Power Voting Systems Like the United Nations Security Council

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The United Nations Security Council is composed of five permanent and ten nonpermanent member countries. Passage of a motion requires the approval of at least nine countries, and is subject to a veto by any one of the permanent members. Although officially defined in this fashion, the UN Security Council voting system is in fact equivalent to the weighted voting system [39: 7, 7, 7, 7, 7, 1, 1, 1, 1, 1, 1, 1, 1, 1, 1], in which each permanent member gets 7 votes, each nonpermanent member gets 1 vote, and the quota for passage is 39 votes. This Demonstration lets you explore other voting systems like that of the Security Council but with different numbers of permanent and nonpermanent members, and with different numbers of country approvals needed for passage of a motion. The equivalent weighted voting system is displayed, as are both the Banzhaf and Shapley–Shubik indices of power for the members.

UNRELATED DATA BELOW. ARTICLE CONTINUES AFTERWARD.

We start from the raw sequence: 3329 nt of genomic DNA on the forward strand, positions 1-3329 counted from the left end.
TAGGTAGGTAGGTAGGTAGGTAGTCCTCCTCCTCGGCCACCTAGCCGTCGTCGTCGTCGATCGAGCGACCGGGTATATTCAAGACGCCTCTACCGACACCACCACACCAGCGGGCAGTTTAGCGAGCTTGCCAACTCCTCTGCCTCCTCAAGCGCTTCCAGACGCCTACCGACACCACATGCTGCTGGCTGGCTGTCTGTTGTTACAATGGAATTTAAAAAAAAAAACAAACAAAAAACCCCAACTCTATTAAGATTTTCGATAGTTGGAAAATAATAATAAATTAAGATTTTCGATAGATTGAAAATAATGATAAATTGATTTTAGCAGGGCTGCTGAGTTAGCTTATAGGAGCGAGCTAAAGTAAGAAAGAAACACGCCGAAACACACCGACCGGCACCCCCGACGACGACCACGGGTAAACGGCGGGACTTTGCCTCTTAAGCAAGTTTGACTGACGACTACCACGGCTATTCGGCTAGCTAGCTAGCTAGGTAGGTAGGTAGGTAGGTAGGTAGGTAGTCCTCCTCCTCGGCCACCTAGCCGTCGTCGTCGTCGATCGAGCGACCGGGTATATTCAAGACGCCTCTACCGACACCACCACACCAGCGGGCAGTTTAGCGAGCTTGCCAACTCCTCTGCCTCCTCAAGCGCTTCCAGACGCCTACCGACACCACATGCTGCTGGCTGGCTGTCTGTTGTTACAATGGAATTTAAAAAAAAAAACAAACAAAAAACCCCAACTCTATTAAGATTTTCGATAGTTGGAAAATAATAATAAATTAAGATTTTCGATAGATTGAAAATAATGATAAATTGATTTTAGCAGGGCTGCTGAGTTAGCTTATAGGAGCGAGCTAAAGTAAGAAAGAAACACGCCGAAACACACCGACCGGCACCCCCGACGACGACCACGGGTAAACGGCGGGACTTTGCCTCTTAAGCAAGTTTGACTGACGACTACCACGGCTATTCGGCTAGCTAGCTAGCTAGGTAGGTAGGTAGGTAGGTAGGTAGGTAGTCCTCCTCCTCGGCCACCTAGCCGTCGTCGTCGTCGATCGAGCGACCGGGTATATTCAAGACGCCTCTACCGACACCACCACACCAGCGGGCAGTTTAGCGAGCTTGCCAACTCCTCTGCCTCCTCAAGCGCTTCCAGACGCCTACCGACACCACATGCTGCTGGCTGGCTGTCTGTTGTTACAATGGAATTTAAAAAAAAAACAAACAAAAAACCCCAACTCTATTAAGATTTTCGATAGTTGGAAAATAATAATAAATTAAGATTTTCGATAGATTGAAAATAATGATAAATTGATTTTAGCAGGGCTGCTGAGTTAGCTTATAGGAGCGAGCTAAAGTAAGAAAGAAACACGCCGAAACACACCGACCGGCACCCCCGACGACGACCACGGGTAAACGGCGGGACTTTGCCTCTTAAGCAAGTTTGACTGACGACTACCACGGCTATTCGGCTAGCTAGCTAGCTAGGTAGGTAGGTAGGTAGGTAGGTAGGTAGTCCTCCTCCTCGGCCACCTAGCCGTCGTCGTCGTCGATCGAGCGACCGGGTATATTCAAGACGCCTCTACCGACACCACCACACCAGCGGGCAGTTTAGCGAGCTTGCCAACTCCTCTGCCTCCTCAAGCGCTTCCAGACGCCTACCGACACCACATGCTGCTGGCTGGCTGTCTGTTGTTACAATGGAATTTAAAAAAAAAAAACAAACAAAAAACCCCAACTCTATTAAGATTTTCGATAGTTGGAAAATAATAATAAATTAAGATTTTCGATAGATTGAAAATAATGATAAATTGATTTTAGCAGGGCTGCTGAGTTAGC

Contributed by: Marc Brodie (March 2011)
(Wheeling Jesuit University)
Open content licensed under CC BY-NC-SA


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